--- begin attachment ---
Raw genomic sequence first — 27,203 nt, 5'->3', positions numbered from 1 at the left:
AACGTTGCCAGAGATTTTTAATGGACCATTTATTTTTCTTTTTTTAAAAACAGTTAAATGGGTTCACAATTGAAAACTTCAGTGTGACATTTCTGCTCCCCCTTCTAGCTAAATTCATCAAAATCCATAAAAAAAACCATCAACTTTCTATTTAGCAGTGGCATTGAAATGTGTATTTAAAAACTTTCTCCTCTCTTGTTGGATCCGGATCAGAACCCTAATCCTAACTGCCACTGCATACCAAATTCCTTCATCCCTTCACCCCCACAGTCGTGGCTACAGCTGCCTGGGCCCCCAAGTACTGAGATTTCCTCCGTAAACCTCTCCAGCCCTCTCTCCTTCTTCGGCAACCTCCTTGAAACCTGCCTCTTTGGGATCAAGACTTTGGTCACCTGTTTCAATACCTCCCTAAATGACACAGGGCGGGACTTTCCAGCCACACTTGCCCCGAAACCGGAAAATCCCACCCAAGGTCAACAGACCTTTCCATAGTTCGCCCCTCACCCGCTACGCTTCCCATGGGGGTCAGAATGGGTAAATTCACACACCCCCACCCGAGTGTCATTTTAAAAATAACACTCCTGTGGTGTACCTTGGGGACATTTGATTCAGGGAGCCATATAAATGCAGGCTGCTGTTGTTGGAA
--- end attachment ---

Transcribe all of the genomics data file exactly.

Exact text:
Raw genomic sequence first — 27,203 nt, 5'->3', positions numbered from 1 at the left:
AACGTTGCCAGAGATTTTTAATGGACCATTTATTTTTCTTTTTTTAAAAACAGTTAAATGGGTTCACAATTGAAAACTTCAGTGTGACATTTCTGCTCCCCCTTCTAGCTAAATTCATCAAAATCCATAAAAAAAACCATCAACTTTCTATTTAGCAGTGGCATTGAAATGTGTATTTAAAAACTTTCTCCTCTCTTGTTGGATCCGGATCAGAACCCTAATCCTAACTGCCACTGCATACCAAATTCCTTCATCCCTTCACCCCCACAGTCGTGGCTACAGCTGCCTGGGCCCCCAAGTACTGAGATTTCCTCCGTAAACCTCTCCAGCCCTCTCTCCTTCTTCGGCAACCTCCTTGAAACCTGCCTCTTTGGGATCAAGACTTTGGTCACCTGTTTCAATACCTCCCTAAATGACACAGGGCGGGACTTTCCAGCCACACTTGCCCCGAAACCGGAAAATCCCACCCAAGGTCAACAGACCTTTCCATAGTTCGCCCCTCACCCGCTACGCTTCCCATGGGGGTCAGAATGGGTAAATTCACACACCCCCACCCGAGTGTCATTTTAAAAATAACACTCCTGTGGTGTACCTTGGGGACATTTGATTCAGGGAGCCATATAAATGCAGGCTGCTGTTGTTGGAA